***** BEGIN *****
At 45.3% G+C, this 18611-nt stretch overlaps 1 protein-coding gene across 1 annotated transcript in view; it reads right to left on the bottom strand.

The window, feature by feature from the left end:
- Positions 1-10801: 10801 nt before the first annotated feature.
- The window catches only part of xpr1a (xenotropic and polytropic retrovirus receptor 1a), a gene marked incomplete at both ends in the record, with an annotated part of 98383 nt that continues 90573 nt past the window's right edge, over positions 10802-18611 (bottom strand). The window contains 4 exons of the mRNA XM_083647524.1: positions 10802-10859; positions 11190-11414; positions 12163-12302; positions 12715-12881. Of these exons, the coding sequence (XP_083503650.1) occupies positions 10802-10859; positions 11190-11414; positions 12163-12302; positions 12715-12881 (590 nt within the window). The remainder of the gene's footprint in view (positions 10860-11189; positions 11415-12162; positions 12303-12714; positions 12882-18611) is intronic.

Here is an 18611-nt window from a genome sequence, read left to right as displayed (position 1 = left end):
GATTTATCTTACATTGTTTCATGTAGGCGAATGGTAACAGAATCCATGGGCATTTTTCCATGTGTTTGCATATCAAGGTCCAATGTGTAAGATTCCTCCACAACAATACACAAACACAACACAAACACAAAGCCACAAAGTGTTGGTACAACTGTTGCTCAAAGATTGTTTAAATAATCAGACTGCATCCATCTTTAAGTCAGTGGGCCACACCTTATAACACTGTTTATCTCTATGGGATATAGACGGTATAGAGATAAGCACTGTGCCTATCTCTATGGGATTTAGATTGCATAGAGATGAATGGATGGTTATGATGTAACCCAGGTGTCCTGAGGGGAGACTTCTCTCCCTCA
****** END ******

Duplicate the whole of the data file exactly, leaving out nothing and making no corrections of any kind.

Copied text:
At 45.3% G+C, this 18611-nt stretch overlaps 1 protein-coding gene across 1 annotated transcript in view; it reads right to left on the bottom strand.

The window, feature by feature from the left end:
- Positions 1-10801: 10801 nt before the first annotated feature.
- The window catches only part of xpr1a (xenotropic and polytropic retrovirus receptor 1a), a gene marked incomplete at both ends in the record, with an annotated part of 98383 nt that continues 90573 nt past the window's right edge, over positions 10802-18611 (bottom strand). The window contains 4 exons of the mRNA XM_083647524.1: positions 10802-10859; positions 11190-11414; positions 12163-12302; positions 12715-12881. Of these exons, the coding sequence (XP_083503650.1) occupies positions 10802-10859; positions 11190-11414; positions 12163-12302; positions 12715-12881 (590 nt within the window). The remainder of the gene's footprint in view (positions 10860-11189; positions 11415-12162; positions 12303-12714; positions 12882-18611) is intronic.

Here is an 18611-nt window from a genome sequence, read left to right as displayed (position 1 = left end):
GATTTATCTTACATTGTTTCATGTAGGCGAATGGTAACAGAATCCATGGGCATTTTTCCATGTGTTTGCATATCAAGGTCCAATGTGTAAGATTCCTCCACAACAATACACAAACACAACACAAACACAAAGCCACAAAGTGTTGGTACAACTGTTGCTCAAAGATTGTTTAAATAATCAGACTGCATCCATCTTTAAGTCAGTGGGCCACACCTTATAACACTGTTTATCTCTATGGGATATAGACGGTATAGAGATAAGCACTGTGCCTATCTCTATGGGATTTAGATTGCATAGAGATGAATGGATGGTTATGATGTAACCCAGGTGTCCTGAGGGGAGACTTCTCTCCCTCA